Helper templates typically take the same parameters as the main template plus the decision parameter. For binary decisions, a Boolean value is sufficient. (For more complex decisions, I prefer enumerations.) Therefore, the helper template has the following declaration:

template<
    typename list,
    int index,
    bool index_found
> struct value_at_helper;

The declaration is followed by the two specializations, one for each case:

template<
    typename parent,
    typename parent::value_type v1,
    typename parent::value_type v2,
    int index
> struct value_at_helper<
    list_item<parent, v1, v2>,
    index,
    false
> {
    const static typename parent::value_type value_first =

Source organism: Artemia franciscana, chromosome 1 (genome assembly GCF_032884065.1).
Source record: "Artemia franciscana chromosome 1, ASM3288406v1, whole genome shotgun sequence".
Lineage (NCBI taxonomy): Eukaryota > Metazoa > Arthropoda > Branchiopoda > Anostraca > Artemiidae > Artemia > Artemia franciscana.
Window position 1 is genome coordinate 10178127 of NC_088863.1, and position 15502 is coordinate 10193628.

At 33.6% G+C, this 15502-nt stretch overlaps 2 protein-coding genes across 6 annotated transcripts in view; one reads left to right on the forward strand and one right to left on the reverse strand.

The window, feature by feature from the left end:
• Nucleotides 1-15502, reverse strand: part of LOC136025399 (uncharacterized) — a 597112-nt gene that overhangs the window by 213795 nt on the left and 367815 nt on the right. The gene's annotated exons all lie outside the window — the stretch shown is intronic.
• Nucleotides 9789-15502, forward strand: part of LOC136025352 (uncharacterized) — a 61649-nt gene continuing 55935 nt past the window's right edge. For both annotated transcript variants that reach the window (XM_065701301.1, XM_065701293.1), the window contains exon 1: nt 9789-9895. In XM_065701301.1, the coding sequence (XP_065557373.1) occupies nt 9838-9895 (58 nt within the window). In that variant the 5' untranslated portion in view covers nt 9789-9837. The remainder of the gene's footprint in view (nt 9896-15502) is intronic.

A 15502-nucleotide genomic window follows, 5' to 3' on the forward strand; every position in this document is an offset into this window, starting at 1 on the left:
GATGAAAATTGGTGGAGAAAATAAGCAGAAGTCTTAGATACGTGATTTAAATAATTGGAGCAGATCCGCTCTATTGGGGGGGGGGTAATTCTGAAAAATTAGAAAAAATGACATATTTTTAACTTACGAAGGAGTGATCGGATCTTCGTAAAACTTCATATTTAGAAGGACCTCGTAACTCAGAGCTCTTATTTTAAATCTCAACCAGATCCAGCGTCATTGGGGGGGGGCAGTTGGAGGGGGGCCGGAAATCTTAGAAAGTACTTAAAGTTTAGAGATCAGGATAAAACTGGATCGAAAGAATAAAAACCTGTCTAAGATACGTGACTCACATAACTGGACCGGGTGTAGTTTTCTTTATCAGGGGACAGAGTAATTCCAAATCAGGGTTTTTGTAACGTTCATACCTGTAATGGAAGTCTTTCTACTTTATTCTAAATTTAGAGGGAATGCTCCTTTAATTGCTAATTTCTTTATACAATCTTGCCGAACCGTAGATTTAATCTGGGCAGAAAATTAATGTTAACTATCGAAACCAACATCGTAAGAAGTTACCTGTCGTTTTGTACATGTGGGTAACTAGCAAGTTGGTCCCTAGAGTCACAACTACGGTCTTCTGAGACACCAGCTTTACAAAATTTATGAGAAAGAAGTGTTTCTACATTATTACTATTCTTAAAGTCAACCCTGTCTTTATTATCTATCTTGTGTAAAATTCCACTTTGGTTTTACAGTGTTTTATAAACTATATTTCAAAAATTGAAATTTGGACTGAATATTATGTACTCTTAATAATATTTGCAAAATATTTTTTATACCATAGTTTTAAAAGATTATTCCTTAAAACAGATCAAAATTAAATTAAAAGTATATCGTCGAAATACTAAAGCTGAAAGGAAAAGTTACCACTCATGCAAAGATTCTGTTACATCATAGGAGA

value_at<parent, index>::value_first;

    const static typename parent::value_type value_last =
        value_at<parent, index>::value_last;
};

This specialization is used for propagating the index comparison to the parent. Therefore, it extracts the parent type from the given static list in the specialization definition and calls value_at<...> for that.

template<typename list, int index>
struct value_at_helper<
    list,
    index,
    true
> {
    const static typename list::value_type value_first =
        list::value_first;

    const static typename list::value_type value_last =
        list::value_last;
};

This specialization is used when the index searched for is found. It returns the values associated with the list template parameter. The result is propagated while the recursion unwinds.

The whole construct can be seen as one metafunction. It is e.g. called through:

// For the first value in the range
const static int i1 = value_at<my_list, 3>::value_first;